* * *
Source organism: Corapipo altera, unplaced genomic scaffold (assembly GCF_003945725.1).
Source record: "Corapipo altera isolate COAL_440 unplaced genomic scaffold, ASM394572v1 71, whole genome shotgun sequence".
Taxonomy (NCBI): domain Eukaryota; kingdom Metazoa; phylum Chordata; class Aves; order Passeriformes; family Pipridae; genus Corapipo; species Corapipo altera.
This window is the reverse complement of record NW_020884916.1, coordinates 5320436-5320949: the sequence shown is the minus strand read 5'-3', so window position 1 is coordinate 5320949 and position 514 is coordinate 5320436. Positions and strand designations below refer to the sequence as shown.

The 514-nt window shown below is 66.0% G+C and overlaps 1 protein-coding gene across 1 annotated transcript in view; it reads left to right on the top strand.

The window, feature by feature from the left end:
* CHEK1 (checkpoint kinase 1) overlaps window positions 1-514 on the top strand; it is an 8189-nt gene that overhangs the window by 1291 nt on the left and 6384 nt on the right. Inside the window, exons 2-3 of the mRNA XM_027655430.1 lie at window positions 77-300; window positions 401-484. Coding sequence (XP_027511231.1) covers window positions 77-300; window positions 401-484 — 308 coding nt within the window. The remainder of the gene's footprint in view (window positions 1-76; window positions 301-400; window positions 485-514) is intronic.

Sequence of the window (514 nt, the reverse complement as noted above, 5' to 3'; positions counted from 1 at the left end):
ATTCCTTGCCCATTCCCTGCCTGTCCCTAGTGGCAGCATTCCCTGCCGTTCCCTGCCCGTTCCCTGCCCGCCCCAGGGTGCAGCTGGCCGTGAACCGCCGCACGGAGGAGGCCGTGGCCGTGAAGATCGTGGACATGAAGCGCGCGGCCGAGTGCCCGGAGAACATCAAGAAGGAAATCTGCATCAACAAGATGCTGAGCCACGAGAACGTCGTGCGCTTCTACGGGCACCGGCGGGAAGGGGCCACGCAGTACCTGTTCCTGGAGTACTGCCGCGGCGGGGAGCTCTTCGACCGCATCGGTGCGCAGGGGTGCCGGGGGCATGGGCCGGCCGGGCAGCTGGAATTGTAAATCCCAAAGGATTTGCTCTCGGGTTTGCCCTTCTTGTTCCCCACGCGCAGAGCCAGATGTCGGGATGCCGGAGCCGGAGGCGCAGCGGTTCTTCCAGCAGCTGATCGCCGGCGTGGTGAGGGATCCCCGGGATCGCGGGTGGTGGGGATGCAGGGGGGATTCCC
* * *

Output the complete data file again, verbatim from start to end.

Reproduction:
Source organism: Corapipo altera, unplaced genomic scaffold (assembly GCF_003945725.1).
Source record: "Corapipo altera isolate COAL_440 unplaced genomic scaffold, ASM394572v1 71, whole genome shotgun sequence".
Taxonomy (NCBI): domain Eukaryota; kingdom Metazoa; phylum Chordata; class Aves; order Passeriformes; family Pipridae; genus Corapipo; species Corapipo altera.
This window is the reverse complement of record NW_020884916.1, coordinates 5320436-5320949: the sequence shown is the minus strand read 5'-3', so window position 1 is coordinate 5320949 and position 514 is coordinate 5320436. Positions and strand designations below refer to the sequence as shown.

The 514-nt window shown below is 66.0% G+C and overlaps 1 protein-coding gene across 1 annotated transcript in view; it reads left to right on the top strand.

The window, feature by feature from the left end:
* CHEK1 (checkpoint kinase 1) overlaps window positions 1-514 on the top strand; it is an 8189-nt gene that overhangs the window by 1291 nt on the left and 6384 nt on the right. Inside the window, exons 2-3 of the mRNA XM_027655430.1 lie at window positions 77-300; window positions 401-484. Coding sequence (XP_027511231.1) covers window positions 77-300; window positions 401-484 — 308 coding nt within the window. The remainder of the gene's footprint in view (window positions 1-76; window positions 301-400; window positions 485-514) is intronic.

Sequence of the window (514 nt, the reverse complement as noted above, 5' to 3'; positions counted from 1 at the left end):
ATTCCTTGCCCATTCCCTGCCTGTCCCTAGTGGCAGCATTCCCTGCCGTTCCCTGCCCGTTCCCTGCCCGCCCCAGGGTGCAGCTGGCCGTGAACCGCCGCACGGAGGAGGCCGTGGCCGTGAAGATCGTGGACATGAAGCGCGCGGCCGAGTGCCCGGAGAACATCAAGAAGGAAATCTGCATCAACAAGATGCTGAGCCACGAGAACGTCGTGCGCTTCTACGGGCACCGGCGGGAAGGGGCCACGCAGTACCTGTTCCTGGAGTACTGCCGCGGCGGGGAGCTCTTCGACCGCATCGGTGCGCAGGGGTGCCGGGGGCATGGGCCGGCCGGGCAGCTGGAATTGTAAATCCCAAAGGATTTGCTCTCGGGTTTGCCCTTCTTGTTCCCCACGCGCAGAGCCAGATGTCGGGATGCCGGAGCCGGAGGCGCAGCGGTTCTTCCAGCAGCTGATCGCCGGCGTGGTGAGGGATCCCCGGGATCGCGGGTGGTGGGGATGCAGGGGGGATTCCC